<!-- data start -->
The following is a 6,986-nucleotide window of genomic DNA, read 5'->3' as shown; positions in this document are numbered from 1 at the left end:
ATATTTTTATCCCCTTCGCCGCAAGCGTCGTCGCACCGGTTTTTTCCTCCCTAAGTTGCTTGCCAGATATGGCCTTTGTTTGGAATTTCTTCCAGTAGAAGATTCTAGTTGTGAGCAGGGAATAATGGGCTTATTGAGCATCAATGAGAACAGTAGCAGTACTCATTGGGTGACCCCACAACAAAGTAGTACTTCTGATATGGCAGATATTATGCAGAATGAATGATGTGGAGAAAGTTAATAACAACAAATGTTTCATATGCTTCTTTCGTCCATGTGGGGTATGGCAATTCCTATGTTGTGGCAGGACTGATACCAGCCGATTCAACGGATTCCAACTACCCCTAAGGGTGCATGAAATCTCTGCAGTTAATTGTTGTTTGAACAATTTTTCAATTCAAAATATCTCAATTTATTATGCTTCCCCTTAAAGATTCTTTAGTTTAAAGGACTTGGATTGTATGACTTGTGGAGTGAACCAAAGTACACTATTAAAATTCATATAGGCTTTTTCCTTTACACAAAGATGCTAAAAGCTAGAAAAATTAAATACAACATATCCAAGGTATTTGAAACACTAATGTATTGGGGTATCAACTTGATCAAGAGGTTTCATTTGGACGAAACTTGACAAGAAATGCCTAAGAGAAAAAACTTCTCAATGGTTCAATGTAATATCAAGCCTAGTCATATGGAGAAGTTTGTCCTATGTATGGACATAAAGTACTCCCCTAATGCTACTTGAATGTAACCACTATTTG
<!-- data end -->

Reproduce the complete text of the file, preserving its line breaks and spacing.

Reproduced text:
The following is a 6,986-nucleotide window of genomic DNA, read 5'->3' as shown; positions in this document are numbered from 1 at the left end:
ATATTTTTATCCCCTTCGCCGCAAGCGTCGTCGCACCGGTTTTTTCCTCCCTAAGTTGCTTGCCAGATATGGCCTTTGTTTGGAATTTCTTCCAGTAGAAGATTCTAGTTGTGAGCAGGGAATAATGGGCTTATTGAGCATCAATGAGAACAGTAGCAGTACTCATTGGGTGACCCCACAACAAAGTAGTACTTCTGATATGGCAGATATTATGCAGAATGAATGATGTGGAGAAAGTTAATAACAACAAATGTTTCATATGCTTCTTTCGTCCATGTGGGGTATGGCAATTCCTATGTTGTGGCAGGACTGATACCAGCCGATTCAACGGATTCCAACTACCCCTAAGGGTGCATGAAATCTCTGCAGTTAATTGTTGTTTGAACAATTTTTCAATTCAAAATATCTCAATTTATTATGCTTCCCCTTAAAGATTCTTTAGTTTAAAGGACTTGGATTGTATGACTTGTGGAGTGAACCAAAGTACACTATTAAAATTCATATAGGCTTTTTCCTTTACACAAAGATGCTAAAAGCTAGAAAAATTAAATACAACATATCCAAGGTATTTGAAACACTAATGTATTGGGGTATCAACTTGATCAAGAGGTTTCATTTGGACGAAACTTGACAAGAAATGCCTAAGAGAAAAAACTTCTCAATGGTTCAATGTAATATCAAGCCTAGTCATATGGAGAAGTTTGTCCTATGTATGGACATAAAGTACTCCCCTAATGCTACTTGAATGTAACCACTATTTG